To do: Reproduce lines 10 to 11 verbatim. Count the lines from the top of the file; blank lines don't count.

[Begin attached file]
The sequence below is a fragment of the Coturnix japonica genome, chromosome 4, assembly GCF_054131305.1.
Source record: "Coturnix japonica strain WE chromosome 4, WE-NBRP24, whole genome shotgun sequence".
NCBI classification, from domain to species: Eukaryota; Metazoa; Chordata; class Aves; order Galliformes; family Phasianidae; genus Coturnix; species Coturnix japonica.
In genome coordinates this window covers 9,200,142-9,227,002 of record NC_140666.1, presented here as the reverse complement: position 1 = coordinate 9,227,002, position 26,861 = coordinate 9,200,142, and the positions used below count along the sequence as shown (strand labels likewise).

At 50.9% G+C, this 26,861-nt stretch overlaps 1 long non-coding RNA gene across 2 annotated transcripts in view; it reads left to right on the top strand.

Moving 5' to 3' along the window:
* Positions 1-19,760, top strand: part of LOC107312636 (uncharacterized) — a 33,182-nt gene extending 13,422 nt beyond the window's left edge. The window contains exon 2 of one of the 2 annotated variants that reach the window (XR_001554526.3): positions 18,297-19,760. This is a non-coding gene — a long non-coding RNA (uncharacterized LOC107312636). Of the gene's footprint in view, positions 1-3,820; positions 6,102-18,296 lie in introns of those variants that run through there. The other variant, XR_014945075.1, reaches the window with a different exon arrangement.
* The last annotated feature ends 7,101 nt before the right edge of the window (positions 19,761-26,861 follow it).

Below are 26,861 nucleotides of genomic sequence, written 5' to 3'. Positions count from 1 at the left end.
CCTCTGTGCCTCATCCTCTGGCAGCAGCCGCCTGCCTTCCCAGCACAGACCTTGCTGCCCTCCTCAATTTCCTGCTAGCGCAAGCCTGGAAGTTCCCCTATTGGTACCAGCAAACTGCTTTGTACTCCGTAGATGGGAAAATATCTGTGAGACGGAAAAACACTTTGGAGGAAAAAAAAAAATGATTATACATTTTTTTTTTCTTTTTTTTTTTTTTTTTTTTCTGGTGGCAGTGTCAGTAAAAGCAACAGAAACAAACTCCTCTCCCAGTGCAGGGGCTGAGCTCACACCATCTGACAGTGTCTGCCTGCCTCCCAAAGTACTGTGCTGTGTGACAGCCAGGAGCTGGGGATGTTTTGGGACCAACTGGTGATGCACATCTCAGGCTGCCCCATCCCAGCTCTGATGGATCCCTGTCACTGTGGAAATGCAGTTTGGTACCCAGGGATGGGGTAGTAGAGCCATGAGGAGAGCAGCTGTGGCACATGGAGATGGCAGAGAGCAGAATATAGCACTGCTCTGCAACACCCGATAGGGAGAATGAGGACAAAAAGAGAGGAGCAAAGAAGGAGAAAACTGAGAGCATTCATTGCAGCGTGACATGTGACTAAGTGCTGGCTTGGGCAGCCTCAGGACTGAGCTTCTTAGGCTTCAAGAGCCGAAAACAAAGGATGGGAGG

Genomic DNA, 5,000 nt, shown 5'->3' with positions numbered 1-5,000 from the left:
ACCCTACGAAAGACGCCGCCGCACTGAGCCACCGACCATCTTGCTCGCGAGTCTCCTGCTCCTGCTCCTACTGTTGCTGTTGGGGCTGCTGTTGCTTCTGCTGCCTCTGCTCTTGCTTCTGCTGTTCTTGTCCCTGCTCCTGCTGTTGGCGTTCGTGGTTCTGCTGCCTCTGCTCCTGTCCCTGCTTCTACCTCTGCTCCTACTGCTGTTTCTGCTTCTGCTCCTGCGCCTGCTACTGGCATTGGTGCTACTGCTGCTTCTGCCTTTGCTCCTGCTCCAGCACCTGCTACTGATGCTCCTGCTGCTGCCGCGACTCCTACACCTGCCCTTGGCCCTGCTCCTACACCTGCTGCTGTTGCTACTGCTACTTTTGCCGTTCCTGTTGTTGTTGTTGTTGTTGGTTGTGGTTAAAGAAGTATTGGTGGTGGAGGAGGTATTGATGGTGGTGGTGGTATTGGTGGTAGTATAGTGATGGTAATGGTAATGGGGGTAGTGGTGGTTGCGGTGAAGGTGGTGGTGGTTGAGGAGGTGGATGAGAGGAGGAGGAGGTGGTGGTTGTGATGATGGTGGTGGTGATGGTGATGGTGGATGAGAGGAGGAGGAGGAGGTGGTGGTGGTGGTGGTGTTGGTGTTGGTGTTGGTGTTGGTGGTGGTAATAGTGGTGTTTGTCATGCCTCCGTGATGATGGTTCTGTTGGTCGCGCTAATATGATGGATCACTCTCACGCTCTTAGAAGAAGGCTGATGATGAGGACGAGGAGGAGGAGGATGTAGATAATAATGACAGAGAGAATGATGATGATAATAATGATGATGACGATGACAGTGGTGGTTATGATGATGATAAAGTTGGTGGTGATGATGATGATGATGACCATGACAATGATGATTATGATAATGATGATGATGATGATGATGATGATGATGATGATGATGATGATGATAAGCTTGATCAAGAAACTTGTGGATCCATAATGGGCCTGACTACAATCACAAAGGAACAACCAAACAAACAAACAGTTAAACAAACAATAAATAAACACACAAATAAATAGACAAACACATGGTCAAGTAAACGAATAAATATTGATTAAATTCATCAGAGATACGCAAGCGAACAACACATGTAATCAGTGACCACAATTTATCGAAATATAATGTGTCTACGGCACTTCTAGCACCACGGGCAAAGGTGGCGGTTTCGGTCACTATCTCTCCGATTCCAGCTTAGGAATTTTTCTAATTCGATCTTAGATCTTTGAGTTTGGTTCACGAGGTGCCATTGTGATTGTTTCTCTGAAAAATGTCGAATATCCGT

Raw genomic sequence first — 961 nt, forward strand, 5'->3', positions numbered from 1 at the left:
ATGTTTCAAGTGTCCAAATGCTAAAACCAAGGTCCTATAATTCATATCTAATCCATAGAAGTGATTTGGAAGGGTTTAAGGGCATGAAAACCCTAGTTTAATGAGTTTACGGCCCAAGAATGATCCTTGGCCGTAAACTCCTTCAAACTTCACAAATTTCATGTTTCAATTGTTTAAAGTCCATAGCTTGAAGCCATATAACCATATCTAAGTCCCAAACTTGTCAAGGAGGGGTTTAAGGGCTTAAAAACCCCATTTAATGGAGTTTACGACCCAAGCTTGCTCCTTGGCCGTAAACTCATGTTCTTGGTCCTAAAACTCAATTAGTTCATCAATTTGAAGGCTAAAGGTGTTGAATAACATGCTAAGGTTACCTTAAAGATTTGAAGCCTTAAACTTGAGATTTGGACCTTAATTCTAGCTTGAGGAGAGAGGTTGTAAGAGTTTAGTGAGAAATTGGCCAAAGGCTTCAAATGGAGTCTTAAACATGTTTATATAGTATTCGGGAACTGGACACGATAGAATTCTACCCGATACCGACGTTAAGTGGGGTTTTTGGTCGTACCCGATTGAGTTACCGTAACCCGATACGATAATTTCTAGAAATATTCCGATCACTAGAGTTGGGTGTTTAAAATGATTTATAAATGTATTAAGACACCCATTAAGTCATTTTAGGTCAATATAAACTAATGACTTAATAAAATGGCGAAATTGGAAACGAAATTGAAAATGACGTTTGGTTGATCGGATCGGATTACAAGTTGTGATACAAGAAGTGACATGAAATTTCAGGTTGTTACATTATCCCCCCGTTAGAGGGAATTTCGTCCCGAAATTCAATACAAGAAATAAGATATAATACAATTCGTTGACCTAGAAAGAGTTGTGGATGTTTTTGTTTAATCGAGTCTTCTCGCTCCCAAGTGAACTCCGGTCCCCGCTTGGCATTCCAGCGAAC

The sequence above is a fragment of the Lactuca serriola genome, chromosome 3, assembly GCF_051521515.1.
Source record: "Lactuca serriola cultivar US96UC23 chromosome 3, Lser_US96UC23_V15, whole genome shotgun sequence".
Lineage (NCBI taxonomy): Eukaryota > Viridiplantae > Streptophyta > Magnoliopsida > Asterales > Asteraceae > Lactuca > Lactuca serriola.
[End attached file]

CCTCTGTGCCTCATCCTCTGGCAGCAGCCGCCTGCCTTCCCAGCACAGACCTTGCTGCCCTCCTCAATTTCCTGCTAGCGCAAGCCTGGAAGTTCCCCTATTGGTACCAGCAAACTGCTTTGTACTCCGTAGATGGGAAAATATCTGTGAGACGGAAAAACACTTTGGAGGAAAAAAAAAAATGATTATACATTTTTTTTTTCTTTTTTTTTTTTTTTTTTTTCTGGTGGCAGTGTCAGTAAAAGCAACAGAAACAAACTCCTCTCCCAGTGCAGGGGCTGAGCTCACACCATCTGACAGTGTCTGCCTGCCTCCCAAAGTACTGTGCTGTGTGACAGCCAGGAGCTGGGGATGTTTTGGGACCAACTGGTGATGCACATCTCAGGCTGCCCCATCCCAGCTCTGATGGATCCCTGTCACTGTGGAAATGCAGTTTGGTACCCAGGGATGGGGTAGTAGAGCCATGAGGAGAGCAGCTGTGGCACATGGAGATGGCAGAGAGCAGAATATAGCACTGCTCTGCAACACCCGATAGGGAGAATGAGGACAAAAAGAGAGGAGCAAAGAAGGAGAAAACTGAGAGCATTCATTGCAGCGTGACATGTGACTAAGTGCTGGCTTGGGCAGCCTCAGGACTGAGCTTCTTAGGCTTCAAGAGCCGAAAACAAAGGATGGGAGG

Genomic DNA, 5,000 nt, shown 5'->3' with positions numbered 1-5,000 from the left: